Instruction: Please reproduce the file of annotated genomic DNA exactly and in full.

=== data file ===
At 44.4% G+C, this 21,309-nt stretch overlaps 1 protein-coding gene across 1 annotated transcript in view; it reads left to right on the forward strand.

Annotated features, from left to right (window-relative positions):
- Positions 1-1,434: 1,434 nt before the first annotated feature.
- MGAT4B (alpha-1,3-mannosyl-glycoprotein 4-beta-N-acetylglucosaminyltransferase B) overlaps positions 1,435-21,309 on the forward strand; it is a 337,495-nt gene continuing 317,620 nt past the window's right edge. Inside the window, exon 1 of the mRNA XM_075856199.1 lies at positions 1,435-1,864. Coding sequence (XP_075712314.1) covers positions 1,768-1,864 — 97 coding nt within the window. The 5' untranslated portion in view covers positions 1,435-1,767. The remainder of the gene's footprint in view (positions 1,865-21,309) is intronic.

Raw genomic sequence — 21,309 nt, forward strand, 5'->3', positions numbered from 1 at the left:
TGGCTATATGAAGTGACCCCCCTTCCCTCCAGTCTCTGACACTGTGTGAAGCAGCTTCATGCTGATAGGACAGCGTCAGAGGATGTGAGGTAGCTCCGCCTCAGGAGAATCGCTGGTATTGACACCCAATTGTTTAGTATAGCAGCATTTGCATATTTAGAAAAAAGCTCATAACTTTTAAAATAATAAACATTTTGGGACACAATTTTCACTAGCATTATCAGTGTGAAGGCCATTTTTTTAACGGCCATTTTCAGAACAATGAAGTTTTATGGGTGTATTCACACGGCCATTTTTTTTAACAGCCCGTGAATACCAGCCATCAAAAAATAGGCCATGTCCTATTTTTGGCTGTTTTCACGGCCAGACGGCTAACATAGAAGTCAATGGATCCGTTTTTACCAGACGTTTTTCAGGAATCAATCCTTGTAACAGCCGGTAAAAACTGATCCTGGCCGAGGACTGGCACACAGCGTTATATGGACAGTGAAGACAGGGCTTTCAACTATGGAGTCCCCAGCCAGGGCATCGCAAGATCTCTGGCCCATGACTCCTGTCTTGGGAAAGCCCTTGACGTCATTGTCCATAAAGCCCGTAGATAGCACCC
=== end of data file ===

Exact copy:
At 44.4% G+C, this 21,309-nt stretch overlaps 1 protein-coding gene across 1 annotated transcript in view; it reads left to right on the forward strand.

Annotated features, from left to right (window-relative positions):
- Positions 1-1,434: 1,434 nt before the first annotated feature.
- MGAT4B (alpha-1,3-mannosyl-glycoprotein 4-beta-N-acetylglucosaminyltransferase B) overlaps positions 1,435-21,309 on the forward strand; it is a 337,495-nt gene continuing 317,620 nt past the window's right edge. Inside the window, exon 1 of the mRNA XM_075856199.1 lies at positions 1,435-1,864. Coding sequence (XP_075712314.1) covers positions 1,768-1,864 — 97 coding nt within the window. The 5' untranslated portion in view covers positions 1,435-1,767. The remainder of the gene's footprint in view (positions 1,865-21,309) is intronic.

Raw genomic sequence — 21,309 nt, forward strand, 5'->3', positions numbered from 1 at the left:
TGGCTATATGAAGTGACCCCCCTTCCCTCCAGTCTCTGACACTGTGTGAAGCAGCTTCATGCTGATAGGACAGCGTCAGAGGATGTGAGGTAGCTCCGCCTCAGGAGAATCGCTGGTATTGACACCCAATTGTTTAGTATAGCAGCATTTGCATATTTAGAAAAAAGCTCATAACTTTTAAAATAATAAACATTTTGGGACACAATTTTCACTAGCATTATCAGTGTGAAGGCCATTTTTTTAACGGCCATTTTCAGAACAATGAAGTTTTATGGGTGTATTCACACGGCCATTTTTTTTAACAGCCCGTGAATACCAGCCATCAAAAAATAGGCCATGTCCTATTTTTGGCTGTTTTCACGGCCAGACGGCTAACATAGAAGTCAATGGATCCGTTTTTACCAGACGTTTTTCAGGAATCAATCCTTGTAACAGCCGGTAAAAACTGATCCTGGCCGAGGACTGGCACACAGCGTTATATGGACAGTGAAGACAGGGCTTTCAACTATGGAGTCCCCAGCCAGGGCATCGCAAGATCTCTGGCCCATGACTCCTGTCTTGGGAAAGCCCTTGACGTCATTGTCCATAAAGCCCGTAGATAGCACCC